UPT turned out to be an incredibly enjoyable year. Made great friends, flew jets--sometimes upside down and sometimes in very close formation. Got my wings and a Miss Mississippi finalist for a wife. It was a great year.

Went to my first assignment...slept through the AFROTC briefing about how some Air Force pilots go out on the ground with the Army. When my training RIP for the OV-10 showed me going to learn to drive HUMVs, qualify in the M-16 (in addition to the M-9), and go on a REFORGER exercise in Germany during the winter, I realized some of that "officer first, pilot second..." crap they were spewing wasn't'...well....crap after all. Got to practice what I learned in Desert Storm..then got my dream assignment (F-15 Alaska) as a follow on.

Now--the F-15 came with a price, because the Air Force changed the rules (who would have thunk it, right?) that a Basic Course obligated you for 5 years instead of the previous 3. That meant I was committing to most like 2 more tours, not one, if I stayed in. Air Force said anyone who wanted out could go in the post cold war drawdown. With about 1500 TT and maybe 700 PIC turbine in 1992, nobody was going to kick in my door for an airline gig. I actually flirted with idea of pursuing the WC-130s down in Keesler in the reserves but figured not many get a chance to fly an Eagle so I stayed active duty.

Three F-15 assignments meant a lot of time and work upgrading, deploying, and taking on some leadership roles. Won't go into a long list of them but any of the guys on here with military planes as avatars or in their profiles can attest to the personal challenges and growth that came with the job. I eventually did leave for the airlines--at 14 years--but did 20 in the ANG. I got about 2 ranks and 14 years more than I ever planned on giving. Ironically, many of the "career aspirants" from my AFROTC group and first squadron were RIF'd or ended up leaving along the way. I found that I liked the job, the people, and the mission--and felt it was important enough to stay around and serve.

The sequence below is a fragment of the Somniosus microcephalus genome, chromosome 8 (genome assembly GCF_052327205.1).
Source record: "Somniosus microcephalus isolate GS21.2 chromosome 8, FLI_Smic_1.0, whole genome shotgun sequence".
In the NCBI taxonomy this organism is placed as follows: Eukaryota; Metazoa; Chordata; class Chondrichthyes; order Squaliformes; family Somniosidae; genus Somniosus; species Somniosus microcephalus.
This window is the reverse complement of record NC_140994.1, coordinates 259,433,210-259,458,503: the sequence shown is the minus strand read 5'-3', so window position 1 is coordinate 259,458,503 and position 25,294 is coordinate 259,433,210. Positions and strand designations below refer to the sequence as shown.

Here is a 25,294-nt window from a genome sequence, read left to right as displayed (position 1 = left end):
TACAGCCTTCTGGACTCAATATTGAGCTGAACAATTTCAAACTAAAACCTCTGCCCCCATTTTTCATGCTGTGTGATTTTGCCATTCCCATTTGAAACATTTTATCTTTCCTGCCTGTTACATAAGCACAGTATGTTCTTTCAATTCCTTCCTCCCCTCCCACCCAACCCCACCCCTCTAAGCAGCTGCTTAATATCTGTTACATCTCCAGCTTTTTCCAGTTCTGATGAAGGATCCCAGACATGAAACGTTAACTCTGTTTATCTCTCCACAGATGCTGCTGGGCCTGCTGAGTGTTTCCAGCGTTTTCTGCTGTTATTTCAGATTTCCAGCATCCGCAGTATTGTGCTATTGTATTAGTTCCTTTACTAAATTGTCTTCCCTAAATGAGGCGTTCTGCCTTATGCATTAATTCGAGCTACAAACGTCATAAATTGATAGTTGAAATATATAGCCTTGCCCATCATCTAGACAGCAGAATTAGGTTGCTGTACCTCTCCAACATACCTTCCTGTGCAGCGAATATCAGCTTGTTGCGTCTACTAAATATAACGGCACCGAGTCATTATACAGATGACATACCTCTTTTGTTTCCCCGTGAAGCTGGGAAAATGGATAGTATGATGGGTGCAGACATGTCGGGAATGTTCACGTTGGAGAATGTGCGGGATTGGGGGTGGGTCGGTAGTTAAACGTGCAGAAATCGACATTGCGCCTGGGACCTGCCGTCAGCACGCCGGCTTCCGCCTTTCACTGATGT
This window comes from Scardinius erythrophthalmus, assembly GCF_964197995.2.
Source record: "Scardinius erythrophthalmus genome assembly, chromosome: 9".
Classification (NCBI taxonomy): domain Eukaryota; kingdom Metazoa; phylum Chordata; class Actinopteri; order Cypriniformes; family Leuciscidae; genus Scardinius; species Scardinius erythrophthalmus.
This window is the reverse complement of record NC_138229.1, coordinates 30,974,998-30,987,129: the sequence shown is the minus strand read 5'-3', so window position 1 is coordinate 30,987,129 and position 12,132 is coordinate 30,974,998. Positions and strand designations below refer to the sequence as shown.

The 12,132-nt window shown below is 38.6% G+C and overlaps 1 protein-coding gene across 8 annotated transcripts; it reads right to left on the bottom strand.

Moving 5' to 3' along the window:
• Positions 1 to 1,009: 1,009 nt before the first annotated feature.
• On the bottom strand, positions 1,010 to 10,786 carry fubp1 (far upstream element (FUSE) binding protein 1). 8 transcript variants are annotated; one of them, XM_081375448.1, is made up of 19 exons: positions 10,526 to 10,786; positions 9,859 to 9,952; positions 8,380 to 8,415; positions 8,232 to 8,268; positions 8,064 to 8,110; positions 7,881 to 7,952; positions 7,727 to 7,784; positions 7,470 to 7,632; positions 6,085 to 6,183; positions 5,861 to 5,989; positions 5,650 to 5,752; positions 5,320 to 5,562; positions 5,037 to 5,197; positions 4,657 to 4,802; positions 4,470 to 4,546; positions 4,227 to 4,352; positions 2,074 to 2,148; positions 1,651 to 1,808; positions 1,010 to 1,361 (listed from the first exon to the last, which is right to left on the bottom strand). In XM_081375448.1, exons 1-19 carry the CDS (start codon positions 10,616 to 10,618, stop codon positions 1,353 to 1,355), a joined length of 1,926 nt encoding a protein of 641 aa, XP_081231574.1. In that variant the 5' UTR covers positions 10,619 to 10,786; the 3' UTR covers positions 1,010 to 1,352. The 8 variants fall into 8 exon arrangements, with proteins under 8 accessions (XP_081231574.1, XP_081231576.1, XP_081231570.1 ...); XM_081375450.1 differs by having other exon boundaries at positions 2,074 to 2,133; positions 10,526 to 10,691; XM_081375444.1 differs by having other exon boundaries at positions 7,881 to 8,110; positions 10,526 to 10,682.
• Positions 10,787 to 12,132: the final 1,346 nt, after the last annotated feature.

Not trying to make this an "all about me" post--its about you--but I wanted to give you some context. Here's my big take-away:

Being a military aviator made me more than a pilot--it helped make me the person that I am. I think every young man wonders how he will do in high stress situations. The military gave me plenty of those to develop my character--combat, ethical challenges, mentoring opportunities, and a bunch of things in life beyond flight time and hours. Did I enjoy all of it? Hell no. Would I take anything for it? Of course not...

When I look at the boy-wonders who were hired at 2x at FedEx or a legacy, I see a guy who ended up with great seniority and income. Some get bigger homes, or go on better vacations, or have nicer GA airplanes. But I often wonder "Do they KNOW what they are like when the chips are down?" I didn't always want to be there, but helping blow up Iraqi tanks in 1991, refueling in the weather over the Pacific, the Atlantic, at night and in the weather...getting scrambled off alert for a 5 minute practice scramble....and even being asked to be ready to escort Air Force One on 9/11 (that job went instead to some F-16s on alert) and countless other experiences have taught me that I know what I will do during those times. That piece of mind, and the confidence it has instilled, go way beyond the value of just hours in a logbook.